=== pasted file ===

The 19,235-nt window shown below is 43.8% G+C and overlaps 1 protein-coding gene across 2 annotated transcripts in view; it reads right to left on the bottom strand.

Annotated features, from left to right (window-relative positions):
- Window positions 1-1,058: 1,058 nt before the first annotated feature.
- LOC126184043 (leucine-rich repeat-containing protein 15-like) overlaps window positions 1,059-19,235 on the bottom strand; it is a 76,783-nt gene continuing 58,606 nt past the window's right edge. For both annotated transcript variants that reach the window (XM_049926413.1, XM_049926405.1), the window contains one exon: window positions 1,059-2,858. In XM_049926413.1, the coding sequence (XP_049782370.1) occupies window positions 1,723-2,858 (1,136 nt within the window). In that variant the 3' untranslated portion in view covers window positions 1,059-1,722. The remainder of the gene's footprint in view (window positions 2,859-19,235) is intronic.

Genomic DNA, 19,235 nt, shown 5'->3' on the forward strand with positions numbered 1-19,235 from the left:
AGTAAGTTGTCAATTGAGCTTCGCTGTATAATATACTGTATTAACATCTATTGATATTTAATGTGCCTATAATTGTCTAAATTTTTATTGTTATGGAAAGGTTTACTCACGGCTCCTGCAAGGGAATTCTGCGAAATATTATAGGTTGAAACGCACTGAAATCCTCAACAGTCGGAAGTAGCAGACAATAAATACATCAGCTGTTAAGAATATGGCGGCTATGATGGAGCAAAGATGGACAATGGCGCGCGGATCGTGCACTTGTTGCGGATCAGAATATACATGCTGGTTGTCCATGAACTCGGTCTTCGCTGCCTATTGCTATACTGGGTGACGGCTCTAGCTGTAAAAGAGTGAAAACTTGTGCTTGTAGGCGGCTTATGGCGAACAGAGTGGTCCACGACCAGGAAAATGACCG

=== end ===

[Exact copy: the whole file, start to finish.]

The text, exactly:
The 19,235-nt window shown below is 43.8% G+C and overlaps 1 protein-coding gene across 2 annotated transcripts in view; it reads right to left on the bottom strand.

Annotated features, from left to right (window-relative positions):
- Window positions 1-1,058: 1,058 nt before the first annotated feature.
- LOC126184043 (leucine-rich repeat-containing protein 15-like) overlaps window positions 1,059-19,235 on the bottom strand; it is a 76,783-nt gene continuing 58,606 nt past the window's right edge. For both annotated transcript variants that reach the window (XM_049926413.1, XM_049926405.1), the window contains one exon: window positions 1,059-2,858. In XM_049926413.1, the coding sequence (XP_049782370.1) occupies window positions 1,723-2,858 (1,136 nt within the window). In that variant the 3' untranslated portion in view covers window positions 1,059-1,722. The remainder of the gene's footprint in view (window positions 2,859-19,235) is intronic.

Genomic DNA, 19,235 nt, shown 5'->3' on the forward strand with positions numbered 1-19,235 from the left:
AGTAAGTTGTCAATTGAGCTTCGCTGTATAATATACTGTATTAACATCTATTGATATTTAATGTGCCTATAATTGTCTAAATTTTTATTGTTATGGAAAGGTTTACTCACGGCTCCTGCAAGGGAATTCTGCGAAATATTATAGGTTGAAACGCACTGAAATCCTCAACAGTCGGAAGTAGCAGACAATAAATACATCAGCTGTTAAGAATATGGCGGCTATGATGGAGCAAAGATGGACAATGGCGCGCGGATCGTGCACTTGTTGCGGATCAGAATATACATGCTGGTTGTCCATGAACTCGGTCTTCGCTGCCTATTGCTATACTGGGTGACGGCTCTAGCTGTAAAAGAGTGAAAACTTGTGCTTGTAGGCGGCTTATGGCGAACAGAGTGGTCCACGACCAGGAAAATGACCG